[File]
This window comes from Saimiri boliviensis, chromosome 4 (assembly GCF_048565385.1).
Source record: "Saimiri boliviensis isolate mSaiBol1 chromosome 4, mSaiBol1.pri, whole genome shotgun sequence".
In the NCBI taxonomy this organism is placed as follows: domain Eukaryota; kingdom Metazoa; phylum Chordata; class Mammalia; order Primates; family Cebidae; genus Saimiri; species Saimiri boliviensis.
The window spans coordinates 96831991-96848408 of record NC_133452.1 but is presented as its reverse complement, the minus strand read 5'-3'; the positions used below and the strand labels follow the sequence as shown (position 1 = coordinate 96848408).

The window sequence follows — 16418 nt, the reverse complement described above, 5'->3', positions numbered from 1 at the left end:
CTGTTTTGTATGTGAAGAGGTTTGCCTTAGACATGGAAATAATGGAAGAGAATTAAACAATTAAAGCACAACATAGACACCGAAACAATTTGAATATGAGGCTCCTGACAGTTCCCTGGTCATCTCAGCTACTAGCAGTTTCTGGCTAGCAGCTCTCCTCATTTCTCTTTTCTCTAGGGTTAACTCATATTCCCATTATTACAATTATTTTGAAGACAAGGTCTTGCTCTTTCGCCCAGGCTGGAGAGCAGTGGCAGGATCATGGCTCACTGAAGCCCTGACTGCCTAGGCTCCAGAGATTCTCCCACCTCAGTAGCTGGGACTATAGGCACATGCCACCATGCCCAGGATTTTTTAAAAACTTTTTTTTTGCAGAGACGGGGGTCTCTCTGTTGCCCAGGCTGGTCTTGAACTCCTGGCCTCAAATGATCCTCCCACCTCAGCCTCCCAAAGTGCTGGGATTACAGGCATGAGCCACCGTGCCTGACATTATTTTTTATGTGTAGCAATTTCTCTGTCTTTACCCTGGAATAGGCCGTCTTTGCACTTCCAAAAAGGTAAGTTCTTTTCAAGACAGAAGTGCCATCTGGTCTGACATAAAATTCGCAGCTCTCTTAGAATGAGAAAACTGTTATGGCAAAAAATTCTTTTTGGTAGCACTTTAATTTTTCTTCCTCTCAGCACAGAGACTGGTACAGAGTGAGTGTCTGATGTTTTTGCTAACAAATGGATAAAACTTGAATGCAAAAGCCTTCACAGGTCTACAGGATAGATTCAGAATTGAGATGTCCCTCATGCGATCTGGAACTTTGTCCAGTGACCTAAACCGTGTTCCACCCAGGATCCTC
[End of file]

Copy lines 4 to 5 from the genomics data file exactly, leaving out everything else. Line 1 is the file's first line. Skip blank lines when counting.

The window spans coordinates 96831991-96848408 of record NC_133452.1 but is presented as its reverse complement, the minus strand read 5'-3'; the positions used below and the strand labels follow the sequence as shown (position 1 = coordinate 96848408).

The window sequence follows — 16418 nt, the reverse complement described above, 5'->3', positions numbered from 1 at the left end: